New Delhi: Capital markets watchdog Sebi has initiated the process of fresh penal actions against companies having defaulted on minimum public holding norms, with a stricter crackdown against 'wilful defaulters'.
At the same time, Sebi has also stepped up its efforts to engage with about a dozen listed public sector companies, which need to achieve minimum 10 percent public float by sale of shares worth an estimated Rs 3,000 crore before a separate deadline of August 8.
The deadline for private sector listed companies to achieve minimum 25 percent public shareholding expired on June 3, following which Sebi had taken interim actions against 105 companies that failed to comply with the norms.
As per Sebi's interim order dated June 4, these companies were given 21-day time to present their case before the regulator with regard to their non-compliance.
"As the time to respond to the Sebi show-cause notice has expired, the regulator is now considering further actions against defaulters for the minimum public holding norms," a senior official said.
While some companies made made genuine efforts to meet this regulatory requirement of having minimum 25 percent public float, Sebi has also come across certain "wilful defaulters" who did not make any visible attempts to increase the public shareholding, he added.
Since the time Sebi passed its interim order, about two dozen companies have initiated steps to comply with the minimum public holding norms and some of them have already complied with the norms.
However, even these companies face the risk of further action as they failed to meet the deadline.
However, the final Sebi action against the defaulter companies and their promoters would be taken after taking into account the efforts made by them in meeting the norms, the official said, while adding that the regulator would also try to safeguard the interest of minority shareholders.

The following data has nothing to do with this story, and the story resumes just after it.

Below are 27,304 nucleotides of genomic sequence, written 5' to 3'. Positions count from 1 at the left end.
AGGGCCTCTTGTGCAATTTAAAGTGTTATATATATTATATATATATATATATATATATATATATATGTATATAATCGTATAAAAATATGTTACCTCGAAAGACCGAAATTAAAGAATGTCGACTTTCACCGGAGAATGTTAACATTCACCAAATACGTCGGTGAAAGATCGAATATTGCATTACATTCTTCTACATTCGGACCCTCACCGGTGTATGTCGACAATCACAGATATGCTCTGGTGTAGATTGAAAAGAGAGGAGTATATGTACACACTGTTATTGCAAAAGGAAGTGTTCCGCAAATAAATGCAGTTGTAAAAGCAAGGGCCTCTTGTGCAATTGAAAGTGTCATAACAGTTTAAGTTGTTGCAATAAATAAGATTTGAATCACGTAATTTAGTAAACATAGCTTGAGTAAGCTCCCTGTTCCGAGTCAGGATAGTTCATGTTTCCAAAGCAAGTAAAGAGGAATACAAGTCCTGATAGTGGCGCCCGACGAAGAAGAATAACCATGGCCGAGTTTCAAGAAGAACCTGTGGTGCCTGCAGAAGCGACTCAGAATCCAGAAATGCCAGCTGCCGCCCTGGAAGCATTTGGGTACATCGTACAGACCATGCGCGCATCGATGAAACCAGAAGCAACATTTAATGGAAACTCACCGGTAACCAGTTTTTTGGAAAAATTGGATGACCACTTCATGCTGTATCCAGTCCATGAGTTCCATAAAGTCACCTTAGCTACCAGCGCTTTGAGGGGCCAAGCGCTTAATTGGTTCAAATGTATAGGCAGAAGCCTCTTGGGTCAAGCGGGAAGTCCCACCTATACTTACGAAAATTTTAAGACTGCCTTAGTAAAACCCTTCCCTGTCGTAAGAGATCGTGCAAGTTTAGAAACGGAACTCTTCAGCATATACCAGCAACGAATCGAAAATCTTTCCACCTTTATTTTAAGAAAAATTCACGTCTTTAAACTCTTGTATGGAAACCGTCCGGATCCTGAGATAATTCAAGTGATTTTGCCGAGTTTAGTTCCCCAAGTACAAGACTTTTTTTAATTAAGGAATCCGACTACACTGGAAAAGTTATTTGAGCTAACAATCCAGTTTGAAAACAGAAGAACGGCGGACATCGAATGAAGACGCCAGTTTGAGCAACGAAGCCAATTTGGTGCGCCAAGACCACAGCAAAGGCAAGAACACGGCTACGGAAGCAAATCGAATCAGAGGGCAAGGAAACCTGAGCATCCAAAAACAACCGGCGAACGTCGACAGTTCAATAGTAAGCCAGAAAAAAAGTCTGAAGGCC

The actions being considered against defaulter companies and their promoters and directors include levying of monetary penalties, initiating of criminal proceedings, moving their shares to restricted trade categories, among others.
In its June 4 interim order, Sebi had cracked the whip on promoters and directors of 105 companies by barring them from dealings in shares and from holding any new position on boards of listed entities.
Besides, Sebi had also ordered freezing the voting rights and corporate benefits of promoters of these companies, in proportion of their non-compliance to the minimum public holding norms that require at least one-fourth of the share capital to be held by the non-promoter public shareholders.
In the run-up to the expiry of deadline for private sector companies, Sebi had held consultations with the non-compliant companies to encourage them meet the deadline and had also sent them reminders. Besides, various relaxations were given to them to help them comply with the norms.
A similar process is being followed to help about a dozen PSUs meet the norms within the due date, an official said, while adding that Sebi has already written to various government departments in this regard.
Initially, the government had assured Sebi that all PSUs, except for loss-making ones, would meet the deadline, but the regulator insisted on compliance by loss-making PSUs as well.
Sebi has written to the non-compliant PSUs directly as well to request them to take appropriate steps immediately to ensure compliance to the deadline.
Last month, the Finance Ministry also wrote to the controlling ministries of these PSUs to ensure compliance to the Sebi deadline and told them that non-compliance would invite punitive action by the regulator.
The companies were asked on June 4, 2010 to achieve minimum 25 percent public shareholding within three years and this deadline ended on Monday.
However, the norms for public sector entities were relaxed later on August 9, 2010 and they were asked to attain minimum 10 percent public holding in three years and that deadline would end on August 8 this year.
As per Sebi, the minimum public float norms were put in place "with a view that a dispersed shareholding structure is essential for the sustenance of a continuous market for listed securities to provide liquidity to the investors and to discover fair prices."
First Published: Sunday, June 30, 2013, 12:37